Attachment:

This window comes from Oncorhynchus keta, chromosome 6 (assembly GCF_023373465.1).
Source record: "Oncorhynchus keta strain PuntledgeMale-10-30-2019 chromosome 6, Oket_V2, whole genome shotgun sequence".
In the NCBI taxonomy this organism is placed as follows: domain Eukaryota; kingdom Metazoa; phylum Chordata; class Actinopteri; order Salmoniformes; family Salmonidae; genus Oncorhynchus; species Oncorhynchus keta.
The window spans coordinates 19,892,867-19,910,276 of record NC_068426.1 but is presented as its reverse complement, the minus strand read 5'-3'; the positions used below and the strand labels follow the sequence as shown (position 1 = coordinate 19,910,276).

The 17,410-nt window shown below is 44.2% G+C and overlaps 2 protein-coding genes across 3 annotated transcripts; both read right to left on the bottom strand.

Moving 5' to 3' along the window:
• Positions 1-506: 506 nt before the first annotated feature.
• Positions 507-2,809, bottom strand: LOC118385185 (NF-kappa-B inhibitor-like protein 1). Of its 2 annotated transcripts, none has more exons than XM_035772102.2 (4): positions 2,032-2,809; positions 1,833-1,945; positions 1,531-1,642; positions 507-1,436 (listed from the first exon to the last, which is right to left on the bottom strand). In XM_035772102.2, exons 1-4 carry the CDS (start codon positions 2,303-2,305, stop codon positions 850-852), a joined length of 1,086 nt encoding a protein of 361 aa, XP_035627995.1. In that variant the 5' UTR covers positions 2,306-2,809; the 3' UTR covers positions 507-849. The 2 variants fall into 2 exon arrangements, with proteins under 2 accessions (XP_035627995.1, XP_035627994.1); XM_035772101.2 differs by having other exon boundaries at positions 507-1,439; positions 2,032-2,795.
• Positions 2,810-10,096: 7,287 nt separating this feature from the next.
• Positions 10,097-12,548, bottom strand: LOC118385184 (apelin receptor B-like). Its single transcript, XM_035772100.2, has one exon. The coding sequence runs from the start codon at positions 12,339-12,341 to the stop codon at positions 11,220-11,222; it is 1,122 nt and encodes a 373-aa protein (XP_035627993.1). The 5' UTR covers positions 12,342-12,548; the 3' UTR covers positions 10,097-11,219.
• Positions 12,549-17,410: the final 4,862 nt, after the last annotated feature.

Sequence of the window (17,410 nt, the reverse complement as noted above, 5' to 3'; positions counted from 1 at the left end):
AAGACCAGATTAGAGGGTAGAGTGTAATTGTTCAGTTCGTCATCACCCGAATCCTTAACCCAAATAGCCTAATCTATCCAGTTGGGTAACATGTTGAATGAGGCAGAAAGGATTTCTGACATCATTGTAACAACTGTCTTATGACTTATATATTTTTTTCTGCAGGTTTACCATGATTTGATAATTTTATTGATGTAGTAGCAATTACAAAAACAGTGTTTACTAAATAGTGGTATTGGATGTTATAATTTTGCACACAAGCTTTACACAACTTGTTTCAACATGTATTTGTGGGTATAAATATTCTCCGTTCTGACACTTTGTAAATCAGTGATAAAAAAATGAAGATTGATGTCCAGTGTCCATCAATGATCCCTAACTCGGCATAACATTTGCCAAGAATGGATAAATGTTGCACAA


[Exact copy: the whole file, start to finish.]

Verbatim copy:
This window comes from Oncorhynchus keta, chromosome 6 (assembly GCF_023373465.1).
Source record: "Oncorhynchus keta strain PuntledgeMale-10-30-2019 chromosome 6, Oket_V2, whole genome shotgun sequence".
In the NCBI taxonomy this organism is placed as follows: domain Eukaryota; kingdom Metazoa; phylum Chordata; class Actinopteri; order Salmoniformes; family Salmonidae; genus Oncorhynchus; species Oncorhynchus keta.
The window spans coordinates 19,892,867-19,910,276 of record NC_068426.1 but is presented as its reverse complement, the minus strand read 5'-3'; the positions used below and the strand labels follow the sequence as shown (position 1 = coordinate 19,910,276).

The 17,410-nt window shown below is 44.2% G+C and overlaps 2 protein-coding genes across 3 annotated transcripts; both read right to left on the bottom strand.

Moving 5' to 3' along the window:
• Positions 1-506: 506 nt before the first annotated feature.
• Positions 507-2,809, bottom strand: LOC118385185 (NF-kappa-B inhibitor-like protein 1). Of its 2 annotated transcripts, none has more exons than XM_035772102.2 (4): positions 2,032-2,809; positions 1,833-1,945; positions 1,531-1,642; positions 507-1,436 (listed from the first exon to the last, which is right to left on the bottom strand). In XM_035772102.2, exons 1-4 carry the CDS (start codon positions 2,303-2,305, stop codon positions 850-852), a joined length of 1,086 nt encoding a protein of 361 aa, XP_035627995.1. In that variant the 5' UTR covers positions 2,306-2,809; the 3' UTR covers positions 507-849. The 2 variants fall into 2 exon arrangements, with proteins under 2 accessions (XP_035627995.1, XP_035627994.1); XM_035772101.2 differs by having other exon boundaries at positions 507-1,439; positions 2,032-2,795.
• Positions 2,810-10,096: 7,287 nt separating this feature from the next.
• Positions 10,097-12,548, bottom strand: LOC118385184 (apelin receptor B-like). Its single transcript, XM_035772100.2, has one exon. The coding sequence runs from the start codon at positions 12,339-12,341 to the stop codon at positions 11,220-11,222; it is 1,122 nt and encodes a 373-aa protein (XP_035627993.1). The 5' UTR covers positions 12,342-12,548; the 3' UTR covers positions 10,097-11,219.
• Positions 12,549-17,410: the final 4,862 nt, after the last annotated feature.

Sequence of the window (17,410 nt, the reverse complement as noted above, 5' to 3'; positions counted from 1 at the left end):
AAGACCAGATTAGAGGGTAGAGTGTAATTGTTCAGTTCGTCATCACCCGAATCCTTAACCCAAATAGCCTAATCTATCCAGTTGGGTAACATGTTGAATGAGGCAGAAAGGATTTCTGACATCATTGTAACAACTGTCTTATGACTTATATATTTTTTTCTGCAGGTTTACCATGATTTGATAATTTTATTGATGTAGTAGCAATTACAAAAACAGTGTTTACTAAATAGTGGTATTGGATGTTATAATTTTGCACACAAGCTTTACACAACTTGTTTCAACATGTATTTGTGGGTATAAATATTCTCCGTTCTGACACTTTGTAAATCAGTGATAAAAAAATGAAGATTGATGTCCAGTGTCCATCAATGATCCCTAACTCGGCATAACATTTGCCAAGAATGGATAAATGTTGCACAA